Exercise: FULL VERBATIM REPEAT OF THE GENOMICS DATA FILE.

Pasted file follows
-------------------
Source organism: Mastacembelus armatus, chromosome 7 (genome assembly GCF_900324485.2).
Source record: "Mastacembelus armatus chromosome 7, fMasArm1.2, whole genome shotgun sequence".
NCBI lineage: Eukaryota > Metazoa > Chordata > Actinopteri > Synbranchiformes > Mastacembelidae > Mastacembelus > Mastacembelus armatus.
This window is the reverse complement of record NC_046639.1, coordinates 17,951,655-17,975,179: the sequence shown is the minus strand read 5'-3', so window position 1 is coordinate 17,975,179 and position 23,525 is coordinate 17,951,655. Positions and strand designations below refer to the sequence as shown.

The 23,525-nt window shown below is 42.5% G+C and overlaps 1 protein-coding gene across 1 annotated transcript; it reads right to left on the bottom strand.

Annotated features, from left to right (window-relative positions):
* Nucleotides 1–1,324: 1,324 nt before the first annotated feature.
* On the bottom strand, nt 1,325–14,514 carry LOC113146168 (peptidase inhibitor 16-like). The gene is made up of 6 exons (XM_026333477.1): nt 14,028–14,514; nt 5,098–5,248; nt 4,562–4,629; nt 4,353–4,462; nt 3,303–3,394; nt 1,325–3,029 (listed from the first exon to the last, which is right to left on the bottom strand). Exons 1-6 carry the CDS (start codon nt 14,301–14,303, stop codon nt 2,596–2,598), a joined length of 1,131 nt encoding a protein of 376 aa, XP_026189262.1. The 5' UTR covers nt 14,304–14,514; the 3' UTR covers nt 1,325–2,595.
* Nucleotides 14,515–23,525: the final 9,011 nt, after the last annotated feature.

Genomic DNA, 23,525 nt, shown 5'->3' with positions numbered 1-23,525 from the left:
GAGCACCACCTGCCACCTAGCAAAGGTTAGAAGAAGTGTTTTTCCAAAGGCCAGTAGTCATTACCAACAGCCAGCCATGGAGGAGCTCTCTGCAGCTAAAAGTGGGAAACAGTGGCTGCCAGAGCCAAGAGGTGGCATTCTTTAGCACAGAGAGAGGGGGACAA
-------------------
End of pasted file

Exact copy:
Source organism: Mastacembelus armatus, chromosome 7 (genome assembly GCF_900324485.2).
Source record: "Mastacembelus armatus chromosome 7, fMasArm1.2, whole genome shotgun sequence".
NCBI lineage: Eukaryota > Metazoa > Chordata > Actinopteri > Synbranchiformes > Mastacembelidae > Mastacembelus > Mastacembelus armatus.
This window is the reverse complement of record NC_046639.1, coordinates 17,951,655-17,975,179: the sequence shown is the minus strand read 5'-3', so window position 1 is coordinate 17,975,179 and position 23,525 is coordinate 17,951,655. Positions and strand designations below refer to the sequence as shown.

The 23,525-nt window shown below is 42.5% G+C and overlaps 1 protein-coding gene across 1 annotated transcript; it reads right to left on the bottom strand.

Annotated features, from left to right (window-relative positions):
* Nucleotides 1–1,324: 1,324 nt before the first annotated feature.
* On the bottom strand, nt 1,325–14,514 carry LOC113146168 (peptidase inhibitor 16-like). The gene is made up of 6 exons (XM_026333477.1): nt 14,028–14,514; nt 5,098–5,248; nt 4,562–4,629; nt 4,353–4,462; nt 3,303–3,394; nt 1,325–3,029 (listed from the first exon to the last, which is right to left on the bottom strand). Exons 1-6 carry the CDS (start codon nt 14,301–14,303, stop codon nt 2,596–2,598), a joined length of 1,131 nt encoding a protein of 376 aa, XP_026189262.1. The 5' UTR covers nt 14,304–14,514; the 3' UTR covers nt 1,325–2,595.
* Nucleotides 14,515–23,525: the final 9,011 nt, after the last annotated feature.

Genomic DNA, 23,525 nt, shown 5'->3' with positions numbered 1-23,525 from the left:
GAGCACCACCTGCCACCTAGCAAAGGTTAGAAGAAGTGTTTTTCCAAAGGCCAGTAGTCATTACCAACAGCCAGCCATGGAGGAGCTCTCTGCAGCTAAAAGTGGGAAACAGTGGCTGCCAGAGCCAAGAGGTGGCATTCTTTAGCACAGAGAGAGGGGGACAA